Bonneville insisted on building a state-of-the-art facility that would incorporate the latest technology available. To that end we chose the Klotz routing platform and consoles for the facility. The power and flexibility afforded by a digital platform allowed us to simplify installation, which saved a significant amount in infrastructure wiring and minimized cable and labor costs. By using an integrated digital platform we can share resources such as telephone codecs and incoming audio feeds. The Klotz system automatically builds a mix-minus for each feed, which is controlled from the studios. The console can be configured to match the needs of each announcer and has proven reliable and easy to learn and use. The announcers, who work modern A/C, country, smooth jazz and adult standards formats, all adjusted to using the new equipment quickly.
One of the first things visitors in the studios notice is the number of flat-panel monitors at each announcer’s position. The announcers are surrounded by flat screens supplying them with Internet, news, console levels, clock, phone recorder, automation system information and automation control. We designed the air studios to match each other and each is similarly equipped. In the case of a major failure any air studio can be quickly changed for another, any of the other studios can be changed into a backup air studio, or the audio automation can be directly routed to the processing bypassing the studios entirely. The digital routing platform makes these changes quick and relatively easy.
Contractor: Murray Company
Architect: Tri Architekts
Dealer: RF Specialties of Missouri
The biggest challenge in building the facility was integrating all the new digital equipment. At the time much of the ancillary equipment, STLs, telephone interfaces, phone recorders, exciters, audio processing and automation systems, though digital, were not ready for prime time. Features that were standard on the analog products were not functional or not included in the digital product, audio card drivers were in beta, and some equipment was just not as reliable as the analog counterpart. However, the manufacturers were quick with upgrades and modifications to address these issues and the problems were resolved and the products were made fully functional.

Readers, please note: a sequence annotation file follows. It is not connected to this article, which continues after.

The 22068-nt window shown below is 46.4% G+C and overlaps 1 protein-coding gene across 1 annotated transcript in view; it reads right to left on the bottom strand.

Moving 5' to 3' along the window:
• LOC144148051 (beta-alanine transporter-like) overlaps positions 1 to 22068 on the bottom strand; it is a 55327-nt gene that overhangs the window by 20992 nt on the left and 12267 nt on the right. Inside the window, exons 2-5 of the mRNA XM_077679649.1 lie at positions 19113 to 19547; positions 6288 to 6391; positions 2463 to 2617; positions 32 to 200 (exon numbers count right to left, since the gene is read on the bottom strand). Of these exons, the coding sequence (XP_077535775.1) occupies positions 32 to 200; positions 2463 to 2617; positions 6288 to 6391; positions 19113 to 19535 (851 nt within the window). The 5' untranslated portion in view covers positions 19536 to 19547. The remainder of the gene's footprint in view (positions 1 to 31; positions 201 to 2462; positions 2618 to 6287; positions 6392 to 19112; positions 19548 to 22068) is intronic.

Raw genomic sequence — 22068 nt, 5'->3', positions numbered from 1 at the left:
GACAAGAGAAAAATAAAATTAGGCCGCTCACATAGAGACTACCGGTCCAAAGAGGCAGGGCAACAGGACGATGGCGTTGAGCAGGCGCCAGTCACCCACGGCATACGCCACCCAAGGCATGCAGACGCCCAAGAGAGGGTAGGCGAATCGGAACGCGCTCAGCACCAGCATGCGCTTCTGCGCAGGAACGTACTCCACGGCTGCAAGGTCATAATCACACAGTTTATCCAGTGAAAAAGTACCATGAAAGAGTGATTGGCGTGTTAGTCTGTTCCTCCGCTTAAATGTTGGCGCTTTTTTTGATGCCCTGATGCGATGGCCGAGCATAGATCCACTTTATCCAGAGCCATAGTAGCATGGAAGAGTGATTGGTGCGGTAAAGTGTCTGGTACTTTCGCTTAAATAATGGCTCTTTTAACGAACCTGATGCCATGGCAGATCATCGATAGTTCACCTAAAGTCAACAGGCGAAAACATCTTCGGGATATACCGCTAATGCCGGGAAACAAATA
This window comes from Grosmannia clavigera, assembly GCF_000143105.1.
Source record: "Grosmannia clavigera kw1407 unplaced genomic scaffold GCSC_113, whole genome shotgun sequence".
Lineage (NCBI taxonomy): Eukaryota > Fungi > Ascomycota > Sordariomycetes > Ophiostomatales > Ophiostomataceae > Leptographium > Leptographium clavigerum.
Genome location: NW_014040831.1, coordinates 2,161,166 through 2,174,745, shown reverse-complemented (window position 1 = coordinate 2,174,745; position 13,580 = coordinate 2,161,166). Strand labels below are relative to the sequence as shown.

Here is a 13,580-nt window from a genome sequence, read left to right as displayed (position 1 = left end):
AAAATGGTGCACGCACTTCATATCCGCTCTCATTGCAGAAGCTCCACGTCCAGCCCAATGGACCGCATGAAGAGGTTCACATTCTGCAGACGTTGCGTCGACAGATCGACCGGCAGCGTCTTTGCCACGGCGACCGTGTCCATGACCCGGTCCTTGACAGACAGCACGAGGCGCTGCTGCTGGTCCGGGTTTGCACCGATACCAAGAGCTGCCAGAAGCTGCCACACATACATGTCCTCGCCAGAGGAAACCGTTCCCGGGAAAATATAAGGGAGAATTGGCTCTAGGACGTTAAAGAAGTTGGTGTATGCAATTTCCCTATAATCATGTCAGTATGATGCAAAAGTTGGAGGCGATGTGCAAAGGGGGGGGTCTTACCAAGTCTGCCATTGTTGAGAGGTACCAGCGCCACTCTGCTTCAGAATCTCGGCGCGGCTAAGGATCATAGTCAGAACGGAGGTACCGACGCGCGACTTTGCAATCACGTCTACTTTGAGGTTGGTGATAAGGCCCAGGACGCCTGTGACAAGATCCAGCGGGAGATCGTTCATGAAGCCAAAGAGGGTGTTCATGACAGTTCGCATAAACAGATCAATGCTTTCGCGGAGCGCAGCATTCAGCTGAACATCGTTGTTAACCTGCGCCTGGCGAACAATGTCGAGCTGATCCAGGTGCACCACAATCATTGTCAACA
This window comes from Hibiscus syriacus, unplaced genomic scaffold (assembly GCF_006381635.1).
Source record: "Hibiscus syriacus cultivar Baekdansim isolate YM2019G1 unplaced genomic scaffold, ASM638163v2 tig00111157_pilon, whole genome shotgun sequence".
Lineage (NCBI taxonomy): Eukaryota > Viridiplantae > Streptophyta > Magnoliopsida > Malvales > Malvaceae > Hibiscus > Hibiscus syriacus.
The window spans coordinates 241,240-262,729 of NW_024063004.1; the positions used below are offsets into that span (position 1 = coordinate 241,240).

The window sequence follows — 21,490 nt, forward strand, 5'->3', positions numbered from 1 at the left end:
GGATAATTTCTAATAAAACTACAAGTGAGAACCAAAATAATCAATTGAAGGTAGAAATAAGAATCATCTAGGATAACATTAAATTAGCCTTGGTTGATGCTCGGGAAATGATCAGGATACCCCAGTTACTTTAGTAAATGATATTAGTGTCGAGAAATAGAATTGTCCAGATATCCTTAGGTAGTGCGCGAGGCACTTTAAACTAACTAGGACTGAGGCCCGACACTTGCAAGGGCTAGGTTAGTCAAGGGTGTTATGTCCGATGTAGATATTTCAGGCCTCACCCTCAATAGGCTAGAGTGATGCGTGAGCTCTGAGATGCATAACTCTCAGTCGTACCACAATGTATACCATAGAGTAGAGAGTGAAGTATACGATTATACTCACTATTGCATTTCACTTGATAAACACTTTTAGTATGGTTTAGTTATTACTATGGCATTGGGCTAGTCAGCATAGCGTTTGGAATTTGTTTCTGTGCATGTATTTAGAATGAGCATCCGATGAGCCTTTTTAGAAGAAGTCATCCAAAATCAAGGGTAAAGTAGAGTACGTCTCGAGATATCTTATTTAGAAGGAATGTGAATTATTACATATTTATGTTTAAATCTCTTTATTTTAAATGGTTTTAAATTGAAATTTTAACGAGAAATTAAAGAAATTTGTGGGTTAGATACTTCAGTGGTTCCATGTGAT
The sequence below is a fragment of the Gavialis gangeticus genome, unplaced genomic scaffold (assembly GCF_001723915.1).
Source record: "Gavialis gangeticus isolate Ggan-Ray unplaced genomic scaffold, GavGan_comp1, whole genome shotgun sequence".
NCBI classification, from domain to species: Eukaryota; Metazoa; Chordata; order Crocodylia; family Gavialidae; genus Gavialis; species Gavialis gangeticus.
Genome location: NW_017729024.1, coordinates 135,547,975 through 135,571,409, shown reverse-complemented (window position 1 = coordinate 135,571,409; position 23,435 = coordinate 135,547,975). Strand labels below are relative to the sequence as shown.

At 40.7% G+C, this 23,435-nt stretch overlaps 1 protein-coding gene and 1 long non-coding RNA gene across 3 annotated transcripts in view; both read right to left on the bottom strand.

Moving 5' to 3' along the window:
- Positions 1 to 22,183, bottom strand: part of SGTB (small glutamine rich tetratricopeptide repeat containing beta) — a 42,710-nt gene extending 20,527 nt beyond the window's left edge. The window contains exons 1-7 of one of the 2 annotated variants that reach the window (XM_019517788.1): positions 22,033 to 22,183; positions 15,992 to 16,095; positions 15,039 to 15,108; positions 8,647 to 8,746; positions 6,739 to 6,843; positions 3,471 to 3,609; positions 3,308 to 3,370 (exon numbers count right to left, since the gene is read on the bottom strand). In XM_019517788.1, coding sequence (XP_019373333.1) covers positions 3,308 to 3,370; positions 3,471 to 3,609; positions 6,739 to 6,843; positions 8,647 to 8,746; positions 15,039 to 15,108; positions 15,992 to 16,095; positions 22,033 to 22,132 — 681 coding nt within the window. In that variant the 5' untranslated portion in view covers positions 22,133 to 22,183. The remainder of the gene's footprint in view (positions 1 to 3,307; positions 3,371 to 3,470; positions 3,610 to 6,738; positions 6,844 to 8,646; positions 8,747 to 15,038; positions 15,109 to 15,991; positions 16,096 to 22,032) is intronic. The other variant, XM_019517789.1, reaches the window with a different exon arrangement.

Another major challenge was local building inspectors who had never seen the type of low-level audio cabling and fiber optics used in this facility. It took many meetings with the city planners, inspectors and contractors involved to resolve these issues to everyone’s satisfaction.
An interesting feature of our main conference room is the ability to use it as a performance studio. One corner of the room looks into a production room where we can mix a live band. The conference table folds up and rolls out of the way to allow more room. A great amenity provided by the office park where the studios are located is the use of a 144-seat auditorium. A fiber optic run between the office buildings provides an audio link to and from the auditorium. We feature live performances from major artists there and can broadcast them live or record them for later broadcast. Some artists we have presented include Kenny Chesney, Rascal Flatts, Josh Kelley, Steve Oliver and Jeff Lorber.
We are preparing to celebrate our third year in the facility. We are pleased with the building and the equipment has all settled in well. Maintaining close relationships with the suppliers and manufacturers was imperative throughout the installation and break-in period and are important to maintain. The flexibility and ease of use of the digital consoles and related equipment are greatly appreciated by the air staff. The design and layout of this facility is a source of pride for the rest of the staff. We often invite outside organizations to hold their meetings in our conference rooms. Clients are delighted to come in for recording sessions and tours are always welcome.
Rice is the engineering director for Bonneville International’s St. Louis Radio Group. Photographs by William E. Mathis, Mathis Jones Communications.